**Sharpe ratio **is among the most widely used performance evaluation metrics in the fund management industry. It is a *reward-to-risk ratio*, such that it captures the (excess) return an asset (e.g., stock) generates per unit of (total) risk, which is measured by return volatility. It was developed by Nobel laureate William F. Sharpe, who is one of the pioneers of CAPM, back in the 1960s.

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## Sharpe ratio calculator

You need the following inputs to use our **Sharpe ratio calculator**:

- the return on the risky asset,
- the standard deviation of returns on the risky asset,
- the risk-free rate.

The standard deviation of returns represents a security’s total risk and should be a positive number.

**Test your knowledge**

You are evaluating the performance of a mutual fund that generated an 18% return with a volatility of 32%. During the same period, the S&P 500 returned 14% with a volatility of 18%. The risk-free rate was 2%. How does the fund’s Sharpe ratio compare to that of the market?

Note: You can use the calculator above to verify your answer. The solution is provided at the bottom of this page.

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## Sharpe ratio formula

The** Sharpe ratio formula** can be written as follows:

where *R _{i}* is the return on asset

*i*,

*R*is the risk-free rate of return, and

_{f}*σ*is the standard deviation of returns on asset

_{i}*i*.

*σ*is a measure of total risk and reflects return volatility.

_{i}To give a real-world example, over the course of the last century, the average excess return on the value-weighted index of US stocks was about 8.5% with a volatility of 20%, approximately (you can find the raw data in Kenneth R. French’s data library). Based on these figures, we have *S _{M}* = 8.5% / 20% = 0.425 for the US stock market. Of course, during this long period, you can even find episodes when

*S*was negative or when it exceeded the value of one.

_{M}In Figure 1, we offer a visual interpretation, using a plot of return against risk. Each point on this plot represents a risky asset, such as a stock, mutual fund, etc. And, we have the risk-free asset, which has a return of *R _{f}*, on the vertical axis.

We can connect each risky asset to the risk-free asset through a straight line. In Figure 1, we have done that for two stocks: A and B. The Sharpe ratio of stock A is simply the slope of the line that connects it to the risk-free asset:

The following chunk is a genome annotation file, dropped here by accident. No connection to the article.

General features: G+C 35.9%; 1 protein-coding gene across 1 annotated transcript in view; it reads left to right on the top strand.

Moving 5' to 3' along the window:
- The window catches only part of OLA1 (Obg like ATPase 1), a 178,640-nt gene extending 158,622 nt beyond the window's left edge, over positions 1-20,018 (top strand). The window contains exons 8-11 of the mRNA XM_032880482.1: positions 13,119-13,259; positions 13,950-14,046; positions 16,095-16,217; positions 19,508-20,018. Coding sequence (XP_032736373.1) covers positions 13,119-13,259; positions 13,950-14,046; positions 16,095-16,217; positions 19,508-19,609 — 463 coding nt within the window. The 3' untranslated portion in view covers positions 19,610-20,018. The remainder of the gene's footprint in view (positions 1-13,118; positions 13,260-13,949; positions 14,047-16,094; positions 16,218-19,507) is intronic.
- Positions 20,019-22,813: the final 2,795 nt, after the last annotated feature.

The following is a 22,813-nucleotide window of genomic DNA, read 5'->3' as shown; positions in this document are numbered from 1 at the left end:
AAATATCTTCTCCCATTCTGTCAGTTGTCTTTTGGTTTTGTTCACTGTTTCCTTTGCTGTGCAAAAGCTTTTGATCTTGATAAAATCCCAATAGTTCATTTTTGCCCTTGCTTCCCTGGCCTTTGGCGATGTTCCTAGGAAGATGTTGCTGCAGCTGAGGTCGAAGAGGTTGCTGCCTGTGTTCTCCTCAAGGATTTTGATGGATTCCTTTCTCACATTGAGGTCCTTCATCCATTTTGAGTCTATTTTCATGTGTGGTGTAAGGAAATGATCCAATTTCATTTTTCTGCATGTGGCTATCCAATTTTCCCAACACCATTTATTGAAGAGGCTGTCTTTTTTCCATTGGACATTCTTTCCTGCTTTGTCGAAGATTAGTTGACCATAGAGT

*S _{A} = (R_{A} − R_{f}) / σ_{A}*

The same is true for Stock B as well. And, the steeper the slope, the higher the Sharpe ratio. This means that *S _{B} >*

*S*.

_{A}##### Summary

In this lesson, we introduced Sharpe ratio as a popular tool for evaluating investment performance. It is essentially a reward-to-risk ratio, where the excess return in the numerator captures the reward and the return volatility in the denominator reflects risk.

Further reading:

Sharpe (1966) ‘Mutual Fund Performance,’ *The Journal of Business*, Vol. 39 (1), pp. 119-138.

##### What is next?

This lesson is part of our free course on investments.

**Next lesson**: We will cover Treynor ratio, which is another popular reward-to-risk ratio.**Previous lesson**: We have discussed Jensen’s alpha, which is an important risk-adjusted performance measure that is closely related to popular asset pricing models such as the CAPM and APT.

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**Solution for the “test your knowledge” exercise**

Using the Sharpe ratio calculator, we find that:

Alternatively, for the fund we have: *S _{A} = (R_{A} − R_{f}) / σ_{A}* = (18%

*−*2%) / 32% = 0.500.

And, for the market we have: *S _{M} = (R_{M} − R_{f}) / σ_{M}* = (14%

*−*2%) / 18% = 0.667.

Thus, the fund’s performance is inferior with respect to the market: *S _{A}* <

*S*.

_{M}